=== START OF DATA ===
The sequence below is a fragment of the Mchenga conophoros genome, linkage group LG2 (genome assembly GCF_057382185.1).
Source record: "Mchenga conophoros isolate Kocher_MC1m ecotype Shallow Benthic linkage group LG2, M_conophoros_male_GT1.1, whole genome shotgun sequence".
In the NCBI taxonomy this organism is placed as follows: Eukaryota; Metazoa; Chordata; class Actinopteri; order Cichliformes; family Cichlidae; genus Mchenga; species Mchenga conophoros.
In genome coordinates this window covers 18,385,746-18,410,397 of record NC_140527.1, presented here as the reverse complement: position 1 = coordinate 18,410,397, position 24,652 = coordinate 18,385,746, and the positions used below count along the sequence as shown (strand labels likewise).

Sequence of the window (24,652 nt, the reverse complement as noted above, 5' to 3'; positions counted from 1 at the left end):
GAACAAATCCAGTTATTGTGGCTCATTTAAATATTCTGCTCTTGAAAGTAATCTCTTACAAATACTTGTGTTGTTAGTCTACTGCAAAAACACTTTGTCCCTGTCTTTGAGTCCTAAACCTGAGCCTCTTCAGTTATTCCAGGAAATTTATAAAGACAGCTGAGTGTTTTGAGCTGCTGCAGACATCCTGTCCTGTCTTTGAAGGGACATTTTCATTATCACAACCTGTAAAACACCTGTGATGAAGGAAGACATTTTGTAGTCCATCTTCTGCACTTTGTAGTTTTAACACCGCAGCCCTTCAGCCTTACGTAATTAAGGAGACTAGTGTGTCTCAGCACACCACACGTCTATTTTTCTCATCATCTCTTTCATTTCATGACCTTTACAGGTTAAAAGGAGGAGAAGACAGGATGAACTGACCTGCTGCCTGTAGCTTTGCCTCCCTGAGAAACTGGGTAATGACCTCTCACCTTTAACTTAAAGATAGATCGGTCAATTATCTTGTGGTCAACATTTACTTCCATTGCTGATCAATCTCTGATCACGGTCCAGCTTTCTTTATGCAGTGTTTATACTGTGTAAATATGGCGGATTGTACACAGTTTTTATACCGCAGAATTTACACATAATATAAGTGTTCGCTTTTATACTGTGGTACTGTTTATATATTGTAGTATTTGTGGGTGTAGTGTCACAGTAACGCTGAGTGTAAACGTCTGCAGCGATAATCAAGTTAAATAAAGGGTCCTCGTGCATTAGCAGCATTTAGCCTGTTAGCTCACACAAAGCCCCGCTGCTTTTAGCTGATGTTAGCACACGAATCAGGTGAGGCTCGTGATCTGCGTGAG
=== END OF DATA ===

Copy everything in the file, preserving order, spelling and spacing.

The sequence below is a fragment of the Mchenga conophoros genome, linkage group LG2 (genome assembly GCF_057382185.1).
Source record: "Mchenga conophoros isolate Kocher_MC1m ecotype Shallow Benthic linkage group LG2, M_conophoros_male_GT1.1, whole genome shotgun sequence".
In the NCBI taxonomy this organism is placed as follows: Eukaryota; Metazoa; Chordata; class Actinopteri; order Cichliformes; family Cichlidae; genus Mchenga; species Mchenga conophoros.
In genome coordinates this window covers 18,385,746-18,410,397 of record NC_140527.1, presented here as the reverse complement: position 1 = coordinate 18,410,397, position 24,652 = coordinate 18,385,746, and the positions used below count along the sequence as shown (strand labels likewise).

Sequence of the window (24,652 nt, the reverse complement as noted above, 5' to 3'; positions counted from 1 at the left end):
GAACAAATCCAGTTATTGTGGCTCATTTAAATATTCTGCTCTTGAAAGTAATCTCTTACAAATACTTGTGTTGTTAGTCTACTGCAAAAACACTTTGTCCCTGTCTTTGAGTCCTAAACCTGAGCCTCTTCAGTTATTCCAGGAAATTTATAAAGACAGCTGAGTGTTTTGAGCTGCTGCAGACATCCTGTCCTGTCTTTGAAGGGACATTTTCATTATCACAACCTGTAAAACACCTGTGATGAAGGAAGACATTTTGTAGTCCATCTTCTGCACTTTGTAGTTTTAACACCGCAGCCCTTCAGCCTTACGTAATTAAGGAGACTAGTGTGTCTCAGCACACCACACGTCTATTTTTCTCATCATCTCTTTCATTTCATGACCTTTACAGGTTAAAAGGAGGAGAAGACAGGATGAACTGACCTGCTGCCTGTAGCTTTGCCTCCCTGAGAAACTGGGTAATGACCTCTCACCTTTAACTTAAAGATAGATCGGTCAATTATCTTGTGGTCAACATTTACTTCCATTGCTGATCAATCTCTGATCACGGTCCAGCTTTCTTTATGCAGTGTTTATACTGTGTAAATATGGCGGATTGTACACAGTTTTTATACCGCAGAATTTACACATAATATAAGTGTTCGCTTTTATACTGTGGTACTGTTTATATATTGTAGTATTTGTGGGTGTAGTGTCACAGTAACGCTGAGTGTAAACGTCTGCAGCGATAATCAAGTTAAATAAAGGGTCCTCGTGCATTAGCAGCATTTAGCCTGTTAGCTCACACAAAGCCCCGCTGCTTTTAGCTGATGTTAGCACACGAATCAGGTGAGGCTCGTGATCTGCGTGAG